fikr meo dl<^U^ ""' P^^" nbto kaiih «r tfmh ffini^ ke khilM 
jo ya kbit* bug woiw fa( nnj w« 'ofib Dtbfite 'b«D, imr&f i . 
iniumiat meQ mfibtaU raUe huQ, bn^ir, datd i ur, hai^a, 
MniiDt t£ii}, laqwR, jnif, khigcil, 'irq^, tap i diqq, pbo^^ 
pbantf, khpjlf, d&d, ItbaD&zfr, pediifll], is bU, ^h^ BOV&k, 
fil-pi, nikwi*^, i^uuf »qs&m aqsto ki bfmArfio w-kv 'ttrif 
kot( bus, dawi d6rd ke liye t^diiboD ke yafa^ imjt plarU 
baig, tis-pw be-^^ w kidite ktuQ ki bam ntUik kv buwto 
ham&ra ghalim balg. loB&Q ne jawib ' diyfi, ki \Am(ii kl 
U^af ^yat kaohb bamirs wfiste nahtg hai, i^wibi bbl buhtar 
mmrif meg mnb^ii bote haio- Us-ne ksihk l^iw&a jo bf vir 
bote b&iOf (iff tamb&tf imeaisb Bar ikbtilf^ be, kqtte, billf, 
IfabtitaTf mnr^, voi^UfS ))aiwfiti&t, ki tnmhiira yab&n giriiUr 
IpaiD 4pn« tajnpax lEhtuM pine Dabfg'p^ haig, i^-w^t* 
Um^ ho j&td' liuQ, a^t jp bu*&i> ki jaogal mev omh^aUt 
bit^iba' phirte bug, bar ek maraf aamaltlfm rabie baig, 
ky^Qk^ kb£pe pfaie ke waqt -oa-ke mnqvmr haio» kamt 
besbf i> m«t qaMg £f, q,i)r ye Hifr^^t jo tnmbire yablg 
girifULT h^Q aime tear par anqit baaar kante nabfe plUe, 
\b&a^ be-wsqt kb&ie, yi mftra bb^b ke tatAiz k liylda kh&* 
jjUe hug, badan k( fiyti^t nabfn karta, iai ubab kabM kahbf 
him&t ho-jllte haio ; tnnib^a la^koQ ke bim&r bona kA bbt 
jifai wbab bai, ki |>£inila 'anrateo anr d£fy£n ^f aa i^liair 
^qn^aib' kh&ne jin pair torn ap&& fa^jir karie bo khij^ 
baig, isf se akbl^ EliAUaa puiU bote baiQ, dlidh bvgat^jiti 
hfti, a»-ke a«ftr aa larka bad-gdrat paidi bote bsio aur bameaba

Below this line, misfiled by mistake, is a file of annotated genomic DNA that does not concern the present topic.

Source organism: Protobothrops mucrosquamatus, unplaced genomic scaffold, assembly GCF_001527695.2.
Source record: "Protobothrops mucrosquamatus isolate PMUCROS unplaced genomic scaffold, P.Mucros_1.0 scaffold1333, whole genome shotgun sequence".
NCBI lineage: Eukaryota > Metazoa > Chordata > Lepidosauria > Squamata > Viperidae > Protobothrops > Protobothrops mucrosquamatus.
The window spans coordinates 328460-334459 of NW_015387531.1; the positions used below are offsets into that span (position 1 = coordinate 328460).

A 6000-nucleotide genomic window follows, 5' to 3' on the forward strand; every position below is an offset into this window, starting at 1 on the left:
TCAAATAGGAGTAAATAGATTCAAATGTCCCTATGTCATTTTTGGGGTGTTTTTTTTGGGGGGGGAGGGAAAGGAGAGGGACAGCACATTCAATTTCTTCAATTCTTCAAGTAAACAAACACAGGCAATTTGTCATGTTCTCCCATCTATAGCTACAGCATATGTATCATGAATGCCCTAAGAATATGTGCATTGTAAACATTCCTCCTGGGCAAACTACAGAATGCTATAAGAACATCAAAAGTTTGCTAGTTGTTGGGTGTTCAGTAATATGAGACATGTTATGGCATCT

^lurif meg janbtaU rabte baiQ, inhig marafog Se M'if 
Miarg i mnfftjit aor shiddat i niza' Kta ^^amm va |^a)|« meg 
IprifUlr rabta haig, f^araf ki tamlim apne 'amd U eb^aiat w 
ip 'ai^bog meg gtrift&r fao, aor ham on-se mabffix haig, kbimi 
Ice oqB^ meg toinb&ra yabig ^afad oailstar aar bibtar hai 
jia ko kb&te aur dawi meg iiti'mi] karte bo, m woh makkbh* 
yo9 kit la'ih hai, tamh&ti ^aa'at le naUg, phir kifl cbii k^ 



itizecy Google 



( 42 ) 

fal^rktrte hoitf^qt phal xar diae on-ke kbflae meg ham 
tarn shartk bain, anr qadim bo faamttre jadd wa ib& sfaarilc 
bote ohale iie hsii} ; jin dinon tnmhire jadd tC\k ha^rat 
Adam wa Hainra high i bihisht men rahtfl tbe, anr 
be-mUjiiiat wa maflbaqqat wabAn ke mewe kb^, kiaE t^ral^ 
kf fikr wa mil^aat aa tfa{, faam^ jadd wa &hi bhi wabin us 
viz wa ni'mat mag nn-ka shank the, jab tamb&re bozargwfo 
apn« doshman ke bahkfaie ae Khndi k{ na^hat bhdl-gae 
aor ek dfioe ke wfbte ipr^ ki, wahan sa nik&le gae, firisbtog 
ne oiuha Ukar aist jag&h 4^ di/£, jah^n pbal patte bbi na 
the, mewog k& to ky& dakhi, ek moddat tak is ^amm meg 
sof & kfye, i,^\T ko loba qnbdl bfil, ^ad£ ne gau&h mn'af 
kiyi, ek firishte ko bhojA, ns-ne yahin ikar zamia khoda£, 
bon^ pisni, pak^nd, lib4s ban&D^ Bikbl£y& ; ^ara; r^t din